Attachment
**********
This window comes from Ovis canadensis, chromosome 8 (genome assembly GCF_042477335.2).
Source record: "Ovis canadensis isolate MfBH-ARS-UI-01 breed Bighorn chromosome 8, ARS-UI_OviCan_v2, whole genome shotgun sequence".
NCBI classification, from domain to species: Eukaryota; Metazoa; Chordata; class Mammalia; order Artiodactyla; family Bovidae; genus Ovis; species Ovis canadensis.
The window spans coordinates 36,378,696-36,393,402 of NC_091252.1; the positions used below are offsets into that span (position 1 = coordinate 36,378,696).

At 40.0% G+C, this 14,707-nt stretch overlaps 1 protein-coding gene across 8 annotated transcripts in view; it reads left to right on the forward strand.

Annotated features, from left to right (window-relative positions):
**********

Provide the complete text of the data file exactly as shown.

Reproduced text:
This window comes from Ovis canadensis, chromosome 8 (genome assembly GCF_042477335.2).
Source record: "Ovis canadensis isolate MfBH-ARS-UI-01 breed Bighorn chromosome 8, ARS-UI_OviCan_v2, whole genome shotgun sequence".
NCBI classification, from domain to species: Eukaryota; Metazoa; Chordata; class Mammalia; order Artiodactyla; family Bovidae; genus Ovis; species Ovis canadensis.
The window spans coordinates 36,378,696-36,393,402 of NC_091252.1; the positions used below are offsets into that span (position 1 = coordinate 36,378,696).

At 40.0% G+C, this 14,707-nt stretch overlaps 1 protein-coding gene across 8 annotated transcripts in view; it reads left to right on the forward strand.

Annotated features, from left to right (window-relative positions):